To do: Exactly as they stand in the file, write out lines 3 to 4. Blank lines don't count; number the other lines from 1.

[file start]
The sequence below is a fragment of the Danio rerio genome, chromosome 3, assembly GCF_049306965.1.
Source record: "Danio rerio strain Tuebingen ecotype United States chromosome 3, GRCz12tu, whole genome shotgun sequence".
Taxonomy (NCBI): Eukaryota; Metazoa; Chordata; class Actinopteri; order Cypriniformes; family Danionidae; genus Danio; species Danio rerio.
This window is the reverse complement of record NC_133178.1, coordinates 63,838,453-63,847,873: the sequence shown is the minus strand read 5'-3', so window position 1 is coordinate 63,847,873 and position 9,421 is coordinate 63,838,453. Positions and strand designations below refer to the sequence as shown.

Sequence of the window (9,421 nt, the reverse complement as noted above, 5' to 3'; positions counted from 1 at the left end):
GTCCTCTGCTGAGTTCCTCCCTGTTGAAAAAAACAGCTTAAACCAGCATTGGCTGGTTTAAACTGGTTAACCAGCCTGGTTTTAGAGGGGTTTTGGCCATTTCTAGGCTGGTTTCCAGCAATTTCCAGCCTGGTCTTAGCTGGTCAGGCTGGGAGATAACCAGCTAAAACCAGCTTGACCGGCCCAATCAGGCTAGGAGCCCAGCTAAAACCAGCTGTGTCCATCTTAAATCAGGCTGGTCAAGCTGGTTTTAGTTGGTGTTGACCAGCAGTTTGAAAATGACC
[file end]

Taxonomy (NCBI): Eukaryota; Metazoa; Chordata; class Actinopteri; order Cypriniformes; family Danionidae; genus Danio; species Danio rerio.
This window is the reverse complement of record NC_133178.1, coordinates 63,838,453-63,847,873: the sequence shown is the minus strand read 5'-3', so window position 1 is coordinate 63,847,873 and position 9,421 is coordinate 63,838,453. Positions and strand designations below refer to the sequence as shown.